How would it work? Each car would have its own drone that could fly up to three miles ahead of a car and wirelessly sync real-time traffic updates back to the vehicle. The drone will also have the capacity to upload and download data to and from other drones so the proposed three-mile range will be expanded like a ripple effect between machines.

“The drone will go out to scout whatever you need and it will send the information to your GPS in real-time,” Mehrotra said. “With the current technology out there, there’s no avenue for real-time updates.”

Despite the vivid imagery and innovative nature of their proposal, Mehrotra and his team finished second in the student challenge but were each offered a scholarship, internship and have a verbal full-time offer from Magna for when they graduate.

Mehrotra is currently mulling over his offer as his graduation date of December 2015 approaches. However, between now and then, he also has his sights set on his second goal for his undergraduate career.

Addressing the Second Goal in Flint and Overseas

Beyond his education, Mehrotra is committed to dedicating himself to improving Flint.

“I want to make sure Kettering and Flint are better places when I leave them,” Mehrotra said.

Mehrotra committed himself to Kettering’s Service Saturday’s program as a means to promote community organizing for the greater good in the city.

“With Angad's leadership our Service Saturdays took on an entirely new perspective,” said Jack Stock, director of external relations at Kettering. “He turned the perceptions of three different neighborhood association groups towards Kettering students on its head. We now have their confidence and cooperation, and we are all so much better as a community because of Angad's leadership.”

Mehrotra has expanded his second goal at Kettering beyond the boundaries of Flint with his involvement in Engineers Without Borders on campus. After months of organizing and planning, Mehrotra led a team of four students and two mentors to Vukuvevelle, South Africa, in January 2013. The team aimed to provide the residents of the village with a water source by implementing roof water systems.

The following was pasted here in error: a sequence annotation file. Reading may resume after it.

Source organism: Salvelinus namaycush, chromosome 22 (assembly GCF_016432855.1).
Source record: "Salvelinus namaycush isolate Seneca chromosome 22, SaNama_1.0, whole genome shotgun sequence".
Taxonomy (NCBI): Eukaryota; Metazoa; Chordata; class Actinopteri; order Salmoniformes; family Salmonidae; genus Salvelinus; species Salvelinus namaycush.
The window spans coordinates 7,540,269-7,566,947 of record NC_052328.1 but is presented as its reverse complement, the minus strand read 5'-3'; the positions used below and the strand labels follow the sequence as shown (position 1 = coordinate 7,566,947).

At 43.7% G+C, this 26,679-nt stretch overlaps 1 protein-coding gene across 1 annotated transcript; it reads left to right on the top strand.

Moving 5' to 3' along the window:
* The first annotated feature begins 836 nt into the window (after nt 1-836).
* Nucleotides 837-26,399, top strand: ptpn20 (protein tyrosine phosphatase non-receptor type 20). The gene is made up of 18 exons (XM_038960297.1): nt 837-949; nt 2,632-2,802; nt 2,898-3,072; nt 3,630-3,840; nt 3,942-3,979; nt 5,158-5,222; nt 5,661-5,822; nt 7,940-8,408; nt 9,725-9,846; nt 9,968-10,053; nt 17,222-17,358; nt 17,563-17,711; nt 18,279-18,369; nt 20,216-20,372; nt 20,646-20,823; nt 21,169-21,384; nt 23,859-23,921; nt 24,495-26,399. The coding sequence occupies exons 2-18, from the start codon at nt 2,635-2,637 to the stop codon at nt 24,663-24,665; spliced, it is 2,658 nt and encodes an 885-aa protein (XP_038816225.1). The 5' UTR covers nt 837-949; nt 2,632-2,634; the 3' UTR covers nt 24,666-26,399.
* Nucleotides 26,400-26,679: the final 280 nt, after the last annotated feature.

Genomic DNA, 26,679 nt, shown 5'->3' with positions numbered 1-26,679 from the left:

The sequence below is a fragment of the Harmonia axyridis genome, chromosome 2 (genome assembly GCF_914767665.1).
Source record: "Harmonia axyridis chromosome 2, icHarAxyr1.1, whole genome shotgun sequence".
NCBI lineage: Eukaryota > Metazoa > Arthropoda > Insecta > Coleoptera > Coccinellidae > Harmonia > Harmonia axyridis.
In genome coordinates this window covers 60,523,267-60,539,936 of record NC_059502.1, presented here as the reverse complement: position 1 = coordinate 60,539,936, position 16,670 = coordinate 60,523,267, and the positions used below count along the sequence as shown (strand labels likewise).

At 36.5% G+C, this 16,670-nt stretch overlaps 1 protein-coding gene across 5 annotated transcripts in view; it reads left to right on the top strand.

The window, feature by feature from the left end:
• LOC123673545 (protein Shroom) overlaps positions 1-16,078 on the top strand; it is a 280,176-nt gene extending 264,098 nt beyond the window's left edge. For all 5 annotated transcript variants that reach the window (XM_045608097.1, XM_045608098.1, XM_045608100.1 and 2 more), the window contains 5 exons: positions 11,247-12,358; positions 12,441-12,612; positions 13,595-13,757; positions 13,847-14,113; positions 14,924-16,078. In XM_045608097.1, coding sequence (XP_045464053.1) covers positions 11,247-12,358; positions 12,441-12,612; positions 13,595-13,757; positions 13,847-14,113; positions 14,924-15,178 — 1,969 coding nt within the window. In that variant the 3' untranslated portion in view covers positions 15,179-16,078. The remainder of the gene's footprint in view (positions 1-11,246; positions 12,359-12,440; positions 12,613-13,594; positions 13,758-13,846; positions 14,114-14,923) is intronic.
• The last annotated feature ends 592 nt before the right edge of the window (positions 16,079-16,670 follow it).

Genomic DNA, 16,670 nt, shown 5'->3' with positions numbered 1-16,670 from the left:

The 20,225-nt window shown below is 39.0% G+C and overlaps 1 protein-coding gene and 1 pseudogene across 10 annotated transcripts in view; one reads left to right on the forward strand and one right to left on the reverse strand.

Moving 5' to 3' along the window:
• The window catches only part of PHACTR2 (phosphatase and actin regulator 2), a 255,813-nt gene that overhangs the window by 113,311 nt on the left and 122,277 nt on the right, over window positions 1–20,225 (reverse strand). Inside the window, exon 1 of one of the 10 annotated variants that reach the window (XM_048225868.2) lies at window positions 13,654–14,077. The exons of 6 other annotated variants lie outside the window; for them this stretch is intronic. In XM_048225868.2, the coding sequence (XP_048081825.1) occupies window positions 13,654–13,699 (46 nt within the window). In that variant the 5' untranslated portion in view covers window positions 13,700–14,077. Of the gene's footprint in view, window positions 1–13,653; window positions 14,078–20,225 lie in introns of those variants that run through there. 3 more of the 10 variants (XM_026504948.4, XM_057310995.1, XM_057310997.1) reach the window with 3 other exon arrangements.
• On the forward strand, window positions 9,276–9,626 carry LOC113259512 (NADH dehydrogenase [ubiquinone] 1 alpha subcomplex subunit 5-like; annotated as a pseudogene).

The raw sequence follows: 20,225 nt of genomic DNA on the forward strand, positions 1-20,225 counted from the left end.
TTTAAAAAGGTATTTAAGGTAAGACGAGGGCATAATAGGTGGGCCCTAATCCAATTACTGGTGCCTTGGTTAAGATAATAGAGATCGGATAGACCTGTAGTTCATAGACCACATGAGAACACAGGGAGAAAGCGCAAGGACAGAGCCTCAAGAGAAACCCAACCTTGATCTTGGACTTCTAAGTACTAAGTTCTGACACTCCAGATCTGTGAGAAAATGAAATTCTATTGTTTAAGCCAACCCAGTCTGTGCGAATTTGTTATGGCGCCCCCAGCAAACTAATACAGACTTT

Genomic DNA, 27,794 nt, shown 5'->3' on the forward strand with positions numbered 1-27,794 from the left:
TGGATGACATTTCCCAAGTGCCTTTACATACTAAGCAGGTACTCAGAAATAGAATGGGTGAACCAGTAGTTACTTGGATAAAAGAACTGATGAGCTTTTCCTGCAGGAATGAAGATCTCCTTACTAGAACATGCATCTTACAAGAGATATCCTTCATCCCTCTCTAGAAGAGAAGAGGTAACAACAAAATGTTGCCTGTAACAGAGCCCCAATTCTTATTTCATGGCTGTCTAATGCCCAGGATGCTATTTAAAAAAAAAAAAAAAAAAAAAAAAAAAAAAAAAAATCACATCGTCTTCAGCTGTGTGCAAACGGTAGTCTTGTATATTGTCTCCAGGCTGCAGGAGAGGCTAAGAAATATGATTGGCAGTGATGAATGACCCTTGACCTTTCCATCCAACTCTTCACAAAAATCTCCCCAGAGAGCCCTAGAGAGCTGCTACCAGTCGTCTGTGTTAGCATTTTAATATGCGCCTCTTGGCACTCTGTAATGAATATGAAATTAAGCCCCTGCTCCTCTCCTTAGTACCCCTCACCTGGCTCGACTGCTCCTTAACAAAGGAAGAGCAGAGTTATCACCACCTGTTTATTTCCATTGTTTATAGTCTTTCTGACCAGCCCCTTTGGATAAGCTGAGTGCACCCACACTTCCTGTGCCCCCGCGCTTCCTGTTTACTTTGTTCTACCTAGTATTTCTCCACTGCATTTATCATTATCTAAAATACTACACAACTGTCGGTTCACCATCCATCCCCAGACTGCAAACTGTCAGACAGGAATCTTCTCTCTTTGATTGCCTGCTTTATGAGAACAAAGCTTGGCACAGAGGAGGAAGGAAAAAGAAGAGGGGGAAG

“He oversaw the entire project. His role was a unique complicated assignment of not just thinking about solutions but coordinating with all the other agencies that have a hand in the project,” said Dr. Laura Sullivan, founder and faculty advisor for Engineers Without Borders and professor of Mechanical Engineering at Kettering. “He worked with all the stakeholders in addition to focusing just on the technical solution like other team members.”

Mehrotra is currently helping plan a follow-up trip to same village to further explore the use of water collection and mechanical filtration technologies such as bio-sand filtration. Mehrotra and his colleagues at Engineers Without Borders are in the process of fundraising for the trip that is tentatively scheduled for July 2015.  

“It was absolutely eye opening to see the world beyond our borders,” Mehrotra said. “We wake up every day and wash our hands and brush our teeth. That’s something that’s not even considered in other countries. This is a means of helping out those that are not as a privileged.”

For Mehrotra, utilizing his engineering talents to assist others both locally and internationally is more than an obligation - it’s a moral imperative.

“I know Kettering is a phenomenal University. It has so much potential and I’ve seen it grow in the last four years. It feels like a moral obligation to help out,” Mehrotra said. “This is my home. It’s my job to help out and do the best that I can.”